Manchester: Shamarh Brooks led the West Indies to within sight of avoiding the follow-on in the second Test against England at Old Trafford on Sunday.
The tourists, already 1-0 up in this three-match series, were 227-4 at tea on the fourth day, needing just 43 more runs to make England bat again in Manchester.
Brooks was 60 not out, having kept England at bay in an attractive fourth-wicket partnership of 76 with opener Kraigg Brathwaite.
But Brathwaite’s hopes of following his 134 in a five-wicket win against England at Headingley three years ago with another hundred ended on 75 when, trying to turn Ben Stokes legside, he was caught and bowled off a leading edge.
It was a desperately needed wicket for England with all-rounder Stokes, whose superb 176 was the cornerstone of their first innings 469-9 declared, not brought on to bowl by captain Joe Root until the 51st over of West Indies’ reply.
England’s best chance of winning this match, following a four-wicket loss in the first Test at Southampton last week, lay in enforcing the follow-on after rain had washed out Saturday’s third day at Old Trafford.
By contrast, play resumed Sunday in bright sunshine with Wisden Trophy holders West Indies, looking for their first series win in England since 1988, 32-1.
Nightwatchman Alzarri Joseph, who might have been lbw to Sam Curran had England reviewed on Friday, should have been out for 16 on Sunday when he edged Chris Woakes.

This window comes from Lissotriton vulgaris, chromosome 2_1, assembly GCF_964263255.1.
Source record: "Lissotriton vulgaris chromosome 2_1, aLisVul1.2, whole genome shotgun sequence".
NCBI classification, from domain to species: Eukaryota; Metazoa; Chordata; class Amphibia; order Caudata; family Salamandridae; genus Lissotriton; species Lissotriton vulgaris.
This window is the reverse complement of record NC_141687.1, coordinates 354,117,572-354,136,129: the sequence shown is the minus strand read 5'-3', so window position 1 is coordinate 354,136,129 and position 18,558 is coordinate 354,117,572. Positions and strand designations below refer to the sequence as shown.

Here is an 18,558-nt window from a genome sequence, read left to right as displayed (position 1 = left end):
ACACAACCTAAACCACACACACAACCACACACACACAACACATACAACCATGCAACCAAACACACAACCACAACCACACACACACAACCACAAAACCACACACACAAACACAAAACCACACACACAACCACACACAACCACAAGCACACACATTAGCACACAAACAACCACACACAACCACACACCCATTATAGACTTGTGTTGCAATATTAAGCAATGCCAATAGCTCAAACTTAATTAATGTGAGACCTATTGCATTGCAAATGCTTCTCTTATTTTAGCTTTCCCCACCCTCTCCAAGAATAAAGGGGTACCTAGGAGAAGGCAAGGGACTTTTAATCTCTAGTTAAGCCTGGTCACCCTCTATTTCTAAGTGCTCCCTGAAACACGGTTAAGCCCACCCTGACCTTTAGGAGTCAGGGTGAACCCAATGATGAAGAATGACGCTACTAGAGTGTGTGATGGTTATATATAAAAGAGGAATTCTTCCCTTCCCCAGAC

But third slip Stokes dropped the catch after Zak Crawley, moving across from second slip, obscured his view.
Off-spinner Dom Bess, however, succeeded where England’s quicks had failed when, with just his second ball Sunday, he had Joseph well caught by Ollie Pope at short leg for 32.
Shai Hope, whose lone two Test hundreds came at Headingley in 2017, helped Brathwaite add 53 before, on 25, he was caught behind jabbing at a Curran cutter.
West Indies’ 123-3 might have become 123-4 but Brathwaite, on 46, was spared by umpire’s call when England reviewed a Stuart Broad lbw appeal.
Brathwaite then completed a 121-ball fifty when he drove Broad, controversially rested at Southampton, down the ground for four.
Brooks elegantly eased Broad off his pads and drove Bess for two of nine boundaries in a fifty that came from just 96 balls.
Stokes’ first delivery took Brathwaite’s edge but the ball flew past Crawley at second slip.
Root set increasingly funky fields for Stokes and the paceman’s perseverance was rewarded when his 10th successive over of pounding the ball, in short, saw him dismiss Brathwaite.